The year will long be remembered for the quality and quantity of autumn migration and it is thus somewhat surprising that all three additions to the Irish list in 2010 were in the first half of the year. First to be added was Pacific Diver Gavia pacifica (Galway) in late January.

This was quickly followed by Baikal Teal Anas formosa (Wexford) in February. The last addition during the year was Iberian Chiffchaff Phylloscopus ibericus (Waterford) in June. Ireland's second Red-flanked Bluetail Tarsiger cyanurus (Cork), less than a year after the first, was enjoyed by a select group of observers in October. American Coot Fulica americana (Mayo) in November likewise arrived for the second time, although in this case, the gap of 29 years between first and second records was somewhat longer! A Cetti's Warbler Cettia cetti (Wexford) in November was only the third occurrence in Ireland. Midsummer saw the arrival of the fourth and fifth Terek Sandpiper Xenus cinereus (Dublin and Kerry). The fifth Black-eared Wheatear Oenanthe hispanica (Wexford) was seen in May and the fifth Sharp-tailed Sandpiper Calidris acuminata (Dublin) and Paddyfield Warbler Acrocephalus agricola (Clare) were both found in October. Rare subspecies seen included the first Dresser's Eider Somateria mollissima dresseri (Donegal) in January and the first and second Northern Harrier Circus cyaneus hudsonius (Wexford and Wicklow) in October and November respectively.

Unusually, the first unexpected rarity of the year was White Stork Ciconia ciconia in Galway during mid January, a time and location more normally associated with gulls. Rare gulls were in short supply throughout the year, with only one new American Herring Gull Larus smithsonianus in Kerry in addition to the regular returning individual in Galway. The only other rare gulls were a single Kumlien's Gull Larus glaucoides kumlieni in Donegal and two Bonaparte's Gull Larus philadelphia in the south-west. Two Pied-billed Grebe Podilymbus podiceps were excellent late winter finds in February (Limerick) and early March (Clare).

Spring arrived with a bang during three days in late March. A Stone Curlew Burhinus oedicnemus for two days in Cork was unexpected but an Alpine Swift Apus melba (Wicklow) on the third day was more in keeping with the norm. Later, a record spring influx of Hobby Falco subbuteo also contained smaller numbers of Red-footed Falcon Falco vespertinus. In addition to the Iberian Chiffchaff and Black-eared Wheatear already mentioned, other spring rarities included a Broad-billed Sandpiper Limicola falcinellus (Wexford), two Short-toed Lark Calandrella brachydactyla (Cork) and a record spring arrival of Wryneck Jynx torquilla, albeit involving only three birds.

Summer was remarkably quiet, with only Red-rumped Swallow Cecropis daurica (Kerry) to add to the already mentioned Terek Sandpipers. Apart from good numbers of Glossy Ibis Plegadis falcinellus and Spoonbill Platalea leucorodia during the late summer and early autumn, seawatching provided most of the rarities during that time. There were good numbers of Wilson's Petrel Oceanites oceanicus and Long-tailed Skua Stercorarius longicaudus although Fea's / Zino's Petrel Pterodroma feae / madeira were at their lowest since 2003.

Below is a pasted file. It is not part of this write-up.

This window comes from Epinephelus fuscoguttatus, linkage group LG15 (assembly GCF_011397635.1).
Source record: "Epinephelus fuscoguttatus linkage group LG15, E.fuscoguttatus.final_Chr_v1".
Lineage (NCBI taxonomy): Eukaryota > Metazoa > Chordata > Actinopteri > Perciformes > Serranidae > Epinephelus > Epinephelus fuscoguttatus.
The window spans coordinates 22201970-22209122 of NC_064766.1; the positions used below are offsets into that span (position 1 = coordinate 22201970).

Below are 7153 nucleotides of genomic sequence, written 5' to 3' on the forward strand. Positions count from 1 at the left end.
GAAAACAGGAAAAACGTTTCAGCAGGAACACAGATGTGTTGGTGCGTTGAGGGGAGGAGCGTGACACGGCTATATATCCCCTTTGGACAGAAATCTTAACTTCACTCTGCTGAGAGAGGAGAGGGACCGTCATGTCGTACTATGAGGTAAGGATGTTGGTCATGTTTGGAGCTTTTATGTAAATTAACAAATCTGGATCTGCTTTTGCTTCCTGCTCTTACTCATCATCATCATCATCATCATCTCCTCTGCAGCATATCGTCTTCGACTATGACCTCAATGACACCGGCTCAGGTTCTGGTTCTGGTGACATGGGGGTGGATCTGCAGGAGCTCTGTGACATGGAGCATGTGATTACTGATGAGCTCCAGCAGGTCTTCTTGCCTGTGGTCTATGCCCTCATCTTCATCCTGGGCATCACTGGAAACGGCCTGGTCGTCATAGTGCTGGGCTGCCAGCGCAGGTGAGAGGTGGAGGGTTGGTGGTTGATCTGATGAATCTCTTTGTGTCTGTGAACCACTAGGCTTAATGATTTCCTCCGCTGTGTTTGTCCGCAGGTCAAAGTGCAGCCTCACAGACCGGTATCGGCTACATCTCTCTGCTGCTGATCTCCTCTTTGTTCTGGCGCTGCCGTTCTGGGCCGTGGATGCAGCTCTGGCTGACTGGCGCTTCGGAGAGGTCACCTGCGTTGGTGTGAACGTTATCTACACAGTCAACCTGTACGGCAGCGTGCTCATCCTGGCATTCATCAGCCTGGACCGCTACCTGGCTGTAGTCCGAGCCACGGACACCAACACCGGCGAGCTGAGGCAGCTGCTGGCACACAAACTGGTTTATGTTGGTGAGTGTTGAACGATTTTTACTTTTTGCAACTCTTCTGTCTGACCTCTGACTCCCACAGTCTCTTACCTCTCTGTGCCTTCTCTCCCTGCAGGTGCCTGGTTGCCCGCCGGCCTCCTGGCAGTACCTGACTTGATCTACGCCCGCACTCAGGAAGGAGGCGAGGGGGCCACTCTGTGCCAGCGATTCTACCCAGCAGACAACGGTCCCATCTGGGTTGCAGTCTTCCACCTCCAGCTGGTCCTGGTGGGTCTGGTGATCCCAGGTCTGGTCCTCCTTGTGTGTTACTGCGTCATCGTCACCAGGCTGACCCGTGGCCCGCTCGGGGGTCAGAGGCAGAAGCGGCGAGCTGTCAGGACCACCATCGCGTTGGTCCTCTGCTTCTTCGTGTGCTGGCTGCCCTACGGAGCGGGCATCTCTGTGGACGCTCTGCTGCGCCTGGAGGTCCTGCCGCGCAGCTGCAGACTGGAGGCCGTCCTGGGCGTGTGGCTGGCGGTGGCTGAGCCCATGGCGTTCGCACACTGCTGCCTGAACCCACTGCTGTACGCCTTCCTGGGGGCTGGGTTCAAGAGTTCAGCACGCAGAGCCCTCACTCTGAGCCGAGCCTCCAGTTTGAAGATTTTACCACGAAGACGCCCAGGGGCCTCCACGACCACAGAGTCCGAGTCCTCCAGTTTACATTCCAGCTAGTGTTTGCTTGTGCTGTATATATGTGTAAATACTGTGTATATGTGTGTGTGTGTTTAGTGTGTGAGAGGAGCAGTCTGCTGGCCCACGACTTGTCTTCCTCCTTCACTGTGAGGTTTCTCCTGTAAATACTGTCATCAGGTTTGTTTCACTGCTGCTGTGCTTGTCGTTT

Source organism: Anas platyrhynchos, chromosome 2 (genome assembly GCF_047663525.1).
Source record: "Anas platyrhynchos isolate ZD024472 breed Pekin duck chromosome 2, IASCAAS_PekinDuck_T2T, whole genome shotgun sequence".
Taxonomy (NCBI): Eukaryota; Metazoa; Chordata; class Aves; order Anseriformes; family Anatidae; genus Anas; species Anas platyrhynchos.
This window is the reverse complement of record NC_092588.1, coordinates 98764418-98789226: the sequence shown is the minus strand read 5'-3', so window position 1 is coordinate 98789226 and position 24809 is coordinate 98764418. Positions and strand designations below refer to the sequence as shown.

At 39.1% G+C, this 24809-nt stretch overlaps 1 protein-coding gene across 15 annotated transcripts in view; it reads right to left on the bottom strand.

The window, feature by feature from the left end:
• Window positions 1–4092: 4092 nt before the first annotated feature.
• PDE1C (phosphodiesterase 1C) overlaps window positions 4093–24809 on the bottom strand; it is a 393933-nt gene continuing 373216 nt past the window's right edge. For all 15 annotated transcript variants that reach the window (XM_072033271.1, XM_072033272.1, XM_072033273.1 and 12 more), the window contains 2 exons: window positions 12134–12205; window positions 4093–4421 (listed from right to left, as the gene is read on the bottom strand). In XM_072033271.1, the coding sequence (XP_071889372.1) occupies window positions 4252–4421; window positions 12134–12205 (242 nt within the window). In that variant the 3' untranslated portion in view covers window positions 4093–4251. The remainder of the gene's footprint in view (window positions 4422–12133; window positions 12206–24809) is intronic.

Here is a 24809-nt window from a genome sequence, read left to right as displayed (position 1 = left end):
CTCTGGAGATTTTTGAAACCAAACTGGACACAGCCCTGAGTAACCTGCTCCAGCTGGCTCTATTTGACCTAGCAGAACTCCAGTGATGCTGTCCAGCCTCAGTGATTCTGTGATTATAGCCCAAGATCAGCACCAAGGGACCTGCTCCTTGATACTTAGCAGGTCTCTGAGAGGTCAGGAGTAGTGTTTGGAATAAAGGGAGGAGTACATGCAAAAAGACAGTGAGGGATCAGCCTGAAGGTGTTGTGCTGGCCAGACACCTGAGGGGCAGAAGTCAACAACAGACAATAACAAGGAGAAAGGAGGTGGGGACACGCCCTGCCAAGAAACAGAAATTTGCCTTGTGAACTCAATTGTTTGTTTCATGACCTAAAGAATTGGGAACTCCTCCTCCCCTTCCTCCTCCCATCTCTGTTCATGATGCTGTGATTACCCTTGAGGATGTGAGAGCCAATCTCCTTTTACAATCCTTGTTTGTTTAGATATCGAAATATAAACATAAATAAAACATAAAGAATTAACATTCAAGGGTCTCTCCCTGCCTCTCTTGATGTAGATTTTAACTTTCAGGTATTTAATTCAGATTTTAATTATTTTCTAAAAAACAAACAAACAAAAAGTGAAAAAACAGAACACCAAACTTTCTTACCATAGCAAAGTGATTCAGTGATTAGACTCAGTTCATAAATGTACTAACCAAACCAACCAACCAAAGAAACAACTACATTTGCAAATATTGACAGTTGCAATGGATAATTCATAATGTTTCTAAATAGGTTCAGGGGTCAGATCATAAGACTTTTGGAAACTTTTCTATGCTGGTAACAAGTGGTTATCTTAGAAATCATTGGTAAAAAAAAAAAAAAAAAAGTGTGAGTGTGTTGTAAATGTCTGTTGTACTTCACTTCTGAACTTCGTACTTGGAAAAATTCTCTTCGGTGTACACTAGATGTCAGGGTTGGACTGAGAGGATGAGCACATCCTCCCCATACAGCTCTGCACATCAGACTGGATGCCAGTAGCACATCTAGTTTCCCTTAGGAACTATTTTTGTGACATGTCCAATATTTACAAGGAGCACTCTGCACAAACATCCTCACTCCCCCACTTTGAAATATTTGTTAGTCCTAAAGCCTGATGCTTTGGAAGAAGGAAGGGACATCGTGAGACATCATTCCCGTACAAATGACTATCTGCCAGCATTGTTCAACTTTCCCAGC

Nearctic vagrants arrived in good numbers. There were record arrivals of Blue-winged Teal Anas discors, American Golden Plover Pluvialis dominica and Buff-breasted Sandpiper Tryngites subruficollis. White-rumped Sandpiper Calidris fuscicollis arrived in near-record numbers and the autumn was further enlivened by a wandering Wilson's Phalarope Phalaropus tricolor and the third Pied-billed Grebe of the year. Nearctic passerines were also well represented, with nine individuals of three species recorded.

Not to be outdone, vagrants from Europe and farther east also arrived in record numbers. Three different influxes during September and October brought record numbers of Red-throated Pipit Anthus cervinus, Barred Warbler Sylvia nisoria and Common Rosefinch Carpodacus erythrinus. These arrivals also included record autumn numbers of Hobby, Wryneck and Nightingale Luscinia megarhynchos and a welcome return to form for both Icterine Warbler Hippolais icterina and Melodious Warbler Hippolais polyglotta. Other notable arrivals included the second White Stork of the year, an Eastern Stonechat Saxicola torquatus maurus / stejnegeri and a small group of Bearded Tit Panurus biarmicus accompanying the aforementioned Cetti's Warbler. Two further Short-toed Lark brought the annual total of that species to a record equalling high.

The year ended with a late autumn arrival of Hawfinch Coccothraustes coccothraustes and the largest influx of Bittern Botaurus stellaris in many years, the latter a consequence of very low temperatures and snow across much of Europe.

Since January 2005, the backbone of the IRBC's system for recording occurrences of rare birds in the Republic of Ireland has been the Provisional List, published online and updated on a monthly basis. Most of the data in this report were taken directly from the 2010 Provisional List. The IRBC expresses its sincere gratitude to all those who provided information during 2010, either directly or indirectly. Although there are no records from Northern Ireland in this report due to publication deadlines, we thank the members of the Northern Ireland Birdwatchers Association Rarities Committee (NIBARC) for the continued close working relationship between that body and the IRBC.

K.Fahy (on behalf of the Irish Rare Birds Committee)
BirdWatch Ireland, Unit 20, Block D, Bullford Business Campus, Kilcoole, Wicklow.

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